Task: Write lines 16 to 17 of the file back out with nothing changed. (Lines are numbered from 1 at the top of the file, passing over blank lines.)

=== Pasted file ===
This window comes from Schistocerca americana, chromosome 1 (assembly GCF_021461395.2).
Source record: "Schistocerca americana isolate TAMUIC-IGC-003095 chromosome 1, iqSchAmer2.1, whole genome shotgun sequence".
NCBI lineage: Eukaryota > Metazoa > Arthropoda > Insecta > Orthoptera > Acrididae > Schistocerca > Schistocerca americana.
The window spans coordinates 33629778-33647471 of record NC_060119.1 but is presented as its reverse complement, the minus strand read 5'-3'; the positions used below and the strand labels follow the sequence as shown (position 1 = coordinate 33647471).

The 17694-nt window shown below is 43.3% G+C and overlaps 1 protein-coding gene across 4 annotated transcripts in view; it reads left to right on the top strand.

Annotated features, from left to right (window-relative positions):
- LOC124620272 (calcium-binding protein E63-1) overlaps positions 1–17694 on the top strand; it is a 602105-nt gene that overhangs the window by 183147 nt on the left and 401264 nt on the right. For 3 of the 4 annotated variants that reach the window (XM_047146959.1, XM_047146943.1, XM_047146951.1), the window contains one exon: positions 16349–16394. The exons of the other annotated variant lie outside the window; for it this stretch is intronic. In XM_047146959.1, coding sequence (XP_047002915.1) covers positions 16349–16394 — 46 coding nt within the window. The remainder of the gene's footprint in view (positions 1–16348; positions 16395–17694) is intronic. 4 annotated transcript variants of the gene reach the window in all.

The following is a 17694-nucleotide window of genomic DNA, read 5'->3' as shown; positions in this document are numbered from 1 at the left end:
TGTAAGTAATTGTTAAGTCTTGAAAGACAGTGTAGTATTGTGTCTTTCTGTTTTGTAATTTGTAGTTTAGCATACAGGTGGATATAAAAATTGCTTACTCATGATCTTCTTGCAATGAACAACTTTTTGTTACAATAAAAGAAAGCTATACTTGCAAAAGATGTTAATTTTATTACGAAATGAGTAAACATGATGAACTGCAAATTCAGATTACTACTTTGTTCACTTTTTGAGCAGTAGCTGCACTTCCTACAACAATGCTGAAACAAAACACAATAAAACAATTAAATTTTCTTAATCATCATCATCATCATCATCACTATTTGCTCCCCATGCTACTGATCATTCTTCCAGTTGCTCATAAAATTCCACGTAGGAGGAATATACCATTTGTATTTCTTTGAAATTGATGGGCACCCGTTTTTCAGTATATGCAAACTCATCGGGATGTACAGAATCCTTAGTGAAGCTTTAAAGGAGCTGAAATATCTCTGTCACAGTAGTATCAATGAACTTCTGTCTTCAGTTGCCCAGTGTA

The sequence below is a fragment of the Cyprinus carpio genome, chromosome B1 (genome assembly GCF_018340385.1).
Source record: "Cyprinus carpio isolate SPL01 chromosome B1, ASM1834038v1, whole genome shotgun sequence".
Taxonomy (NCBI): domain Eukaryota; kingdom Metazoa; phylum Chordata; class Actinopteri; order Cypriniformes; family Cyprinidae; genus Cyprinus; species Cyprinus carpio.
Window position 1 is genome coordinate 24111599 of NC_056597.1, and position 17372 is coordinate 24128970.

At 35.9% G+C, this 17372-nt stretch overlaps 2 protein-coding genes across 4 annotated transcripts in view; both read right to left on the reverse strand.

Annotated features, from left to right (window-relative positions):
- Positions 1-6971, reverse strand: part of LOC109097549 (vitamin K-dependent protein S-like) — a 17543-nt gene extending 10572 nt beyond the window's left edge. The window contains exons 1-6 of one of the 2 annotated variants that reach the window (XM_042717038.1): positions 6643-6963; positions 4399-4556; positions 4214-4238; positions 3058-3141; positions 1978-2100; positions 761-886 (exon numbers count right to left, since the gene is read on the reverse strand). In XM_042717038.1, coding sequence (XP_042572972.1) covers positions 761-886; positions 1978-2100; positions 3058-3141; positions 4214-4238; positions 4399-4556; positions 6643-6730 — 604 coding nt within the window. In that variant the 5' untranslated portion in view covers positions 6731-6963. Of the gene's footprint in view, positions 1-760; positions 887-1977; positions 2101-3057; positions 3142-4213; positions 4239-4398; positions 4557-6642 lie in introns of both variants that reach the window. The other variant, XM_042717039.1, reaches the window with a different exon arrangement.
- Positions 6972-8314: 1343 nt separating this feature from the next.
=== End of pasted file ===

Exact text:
- Positions 1-6971, reverse strand: part of LOC109097549 (vitamin K-dependent protein S-like) — a 17543-nt gene extending 10572 nt beyond the window's left edge. The window contains exons 1-6 of one of the 2 annotated variants that reach the window (XM_042717038.1): positions 6643-6963; positions 4399-4556; positions 4214-4238; positions 3058-3141; positions 1978-2100; positions 761-886 (exon numbers count right to left, since the gene is read on the reverse strand). In XM_042717038.1, coding sequence (XP_042572972.1) covers positions 761-886; positions 1978-2100; positions 3058-3141; positions 4214-4238; positions 4399-4556; positions 6643-6730 — 604 coding nt within the window. In that variant the 5' untranslated portion in view covers positions 6731-6963. Of the gene's footprint in view, positions 1-760; positions 887-1977; positions 2101-3057; positions 3142-4213; positions 4239-4398; positions 4557-6642 lie in introns of both variants that reach the window. The other variant, XM_042717039.1, reaches the window with a different exon arrangement.
- Positions 6972-8314: 1343 nt separating this feature from the next.